It is next contended the district court erred in giving instruction No. 17 over the defendant's objection. The instruction reads:

"If any one or more of the jurors, after carefully and candidly considering all the evidence in the case with his fellow jurors, entertains a reasonable doubt of the defendant's guilt then you cannot find him guilty, but if, after such consideration, any one or more of the jurors believe the defendant guilty beyond a reasonable doubt, then the defendant cannot be acquitted."

While the instruction is not a model in form, it is not legally insufficient, and when considered along with other instructions touching upon burden of proof, reasonable doubt, and presumption of innocence, it was not erroneous, and the district court did not err in giving it.

The defendant's argument that the district court had no basis in fact to sentence the defendant to imprisonment for 35 years confinement in the Kansas State Penitentiary under the Habitual Criminal Act, is so lacking in merit as to be frivolous. No claim is made the state did not give notice to the defendant and his counsel of its intent to invoke the Habitual Criminal Act, or that the county attorney acted in bad faith in introducing evidence establishing the defendant had five times previously been convicted of felonies. The point the state introduced evidence exceeding the limit of three prior convictions named in the statute and that it makes no provision for application of the Act in the event of more than three prior convictions, is without foundation in law.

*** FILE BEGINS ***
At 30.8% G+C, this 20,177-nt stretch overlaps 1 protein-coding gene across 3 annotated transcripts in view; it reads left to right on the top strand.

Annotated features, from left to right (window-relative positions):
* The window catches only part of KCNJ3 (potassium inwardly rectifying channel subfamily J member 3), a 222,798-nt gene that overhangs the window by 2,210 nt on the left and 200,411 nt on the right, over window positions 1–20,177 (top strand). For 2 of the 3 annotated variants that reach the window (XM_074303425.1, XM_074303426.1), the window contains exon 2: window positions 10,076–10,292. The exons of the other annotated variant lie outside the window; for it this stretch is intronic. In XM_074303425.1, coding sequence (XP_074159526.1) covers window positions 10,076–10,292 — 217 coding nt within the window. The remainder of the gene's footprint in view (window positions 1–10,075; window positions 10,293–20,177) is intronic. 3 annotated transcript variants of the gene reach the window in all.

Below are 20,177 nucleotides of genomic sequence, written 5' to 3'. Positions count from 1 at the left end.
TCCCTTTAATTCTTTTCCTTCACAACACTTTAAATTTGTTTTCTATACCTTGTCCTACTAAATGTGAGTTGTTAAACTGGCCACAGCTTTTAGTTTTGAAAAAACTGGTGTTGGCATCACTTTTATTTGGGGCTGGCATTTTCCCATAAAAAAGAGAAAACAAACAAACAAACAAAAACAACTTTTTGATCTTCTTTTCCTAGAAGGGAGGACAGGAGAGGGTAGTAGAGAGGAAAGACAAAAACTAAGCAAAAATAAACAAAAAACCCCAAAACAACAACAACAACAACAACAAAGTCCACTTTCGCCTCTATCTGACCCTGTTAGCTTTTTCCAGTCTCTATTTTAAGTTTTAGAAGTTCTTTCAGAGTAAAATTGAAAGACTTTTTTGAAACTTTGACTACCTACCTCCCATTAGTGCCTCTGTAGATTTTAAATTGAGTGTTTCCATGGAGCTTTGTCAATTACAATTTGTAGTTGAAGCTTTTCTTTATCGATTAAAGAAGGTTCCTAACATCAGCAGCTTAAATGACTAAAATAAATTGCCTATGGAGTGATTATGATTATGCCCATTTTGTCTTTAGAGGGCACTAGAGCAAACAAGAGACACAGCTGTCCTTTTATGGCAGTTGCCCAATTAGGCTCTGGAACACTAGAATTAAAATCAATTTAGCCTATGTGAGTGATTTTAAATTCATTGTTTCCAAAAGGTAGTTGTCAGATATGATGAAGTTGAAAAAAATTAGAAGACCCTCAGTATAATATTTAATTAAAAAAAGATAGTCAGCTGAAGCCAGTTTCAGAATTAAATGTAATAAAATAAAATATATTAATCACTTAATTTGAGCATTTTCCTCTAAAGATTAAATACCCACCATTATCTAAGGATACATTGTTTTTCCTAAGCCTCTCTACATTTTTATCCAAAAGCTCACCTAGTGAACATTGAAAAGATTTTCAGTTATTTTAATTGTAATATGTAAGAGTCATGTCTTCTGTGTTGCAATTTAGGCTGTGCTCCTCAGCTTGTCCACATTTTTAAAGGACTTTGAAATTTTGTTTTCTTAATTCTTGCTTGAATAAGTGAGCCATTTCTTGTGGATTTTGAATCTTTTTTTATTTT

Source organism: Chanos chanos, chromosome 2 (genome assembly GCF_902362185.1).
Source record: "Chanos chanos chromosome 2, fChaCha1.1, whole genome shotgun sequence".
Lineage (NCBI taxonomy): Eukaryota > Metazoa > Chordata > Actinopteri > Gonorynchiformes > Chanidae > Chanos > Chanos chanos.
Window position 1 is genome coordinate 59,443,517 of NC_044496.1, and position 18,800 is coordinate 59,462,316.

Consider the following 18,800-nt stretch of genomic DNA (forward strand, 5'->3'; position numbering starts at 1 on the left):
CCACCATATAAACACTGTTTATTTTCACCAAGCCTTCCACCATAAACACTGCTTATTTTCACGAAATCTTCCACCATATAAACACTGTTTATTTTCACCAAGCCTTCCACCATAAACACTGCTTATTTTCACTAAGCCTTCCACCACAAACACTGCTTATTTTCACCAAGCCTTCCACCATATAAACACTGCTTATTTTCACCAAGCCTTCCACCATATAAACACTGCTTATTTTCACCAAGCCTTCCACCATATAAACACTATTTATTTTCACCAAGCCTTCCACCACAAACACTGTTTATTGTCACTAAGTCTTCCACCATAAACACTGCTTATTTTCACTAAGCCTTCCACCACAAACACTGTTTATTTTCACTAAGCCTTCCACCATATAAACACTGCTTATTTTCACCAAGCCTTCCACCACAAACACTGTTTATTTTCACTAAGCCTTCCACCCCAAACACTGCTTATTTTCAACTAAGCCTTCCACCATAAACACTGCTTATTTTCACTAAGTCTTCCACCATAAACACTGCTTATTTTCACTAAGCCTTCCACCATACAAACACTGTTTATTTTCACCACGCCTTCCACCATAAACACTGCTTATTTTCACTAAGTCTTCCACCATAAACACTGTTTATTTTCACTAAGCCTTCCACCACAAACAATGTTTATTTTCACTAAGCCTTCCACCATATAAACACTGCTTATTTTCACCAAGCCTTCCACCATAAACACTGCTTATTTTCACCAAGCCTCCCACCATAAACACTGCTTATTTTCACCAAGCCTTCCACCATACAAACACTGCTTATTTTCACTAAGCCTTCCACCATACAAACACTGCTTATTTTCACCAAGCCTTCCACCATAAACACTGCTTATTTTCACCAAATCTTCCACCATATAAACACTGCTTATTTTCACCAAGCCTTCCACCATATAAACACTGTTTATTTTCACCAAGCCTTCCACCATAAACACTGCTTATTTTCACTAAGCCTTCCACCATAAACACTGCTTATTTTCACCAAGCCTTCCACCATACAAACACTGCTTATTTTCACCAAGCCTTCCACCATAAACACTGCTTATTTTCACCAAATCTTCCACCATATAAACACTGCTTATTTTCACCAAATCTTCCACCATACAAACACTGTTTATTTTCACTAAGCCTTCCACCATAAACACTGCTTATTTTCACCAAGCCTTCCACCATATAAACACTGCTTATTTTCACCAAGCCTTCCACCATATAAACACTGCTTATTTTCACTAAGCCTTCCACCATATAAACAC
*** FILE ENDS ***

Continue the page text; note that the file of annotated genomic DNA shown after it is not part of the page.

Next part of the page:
Other points have been raised by the defendant which have been *542 discussed in the points covered, and it is unnecessary to lengthen this opinion by repealing what has been said and held concerning them.

We have carefully reviewed the record and are of the opinion the defendant had a full and fair trial in acordance with every right secured by the Constitution, and the verdict of the jury and the judgment of the district court were just and proper under the evidence. The judgment is affirmed.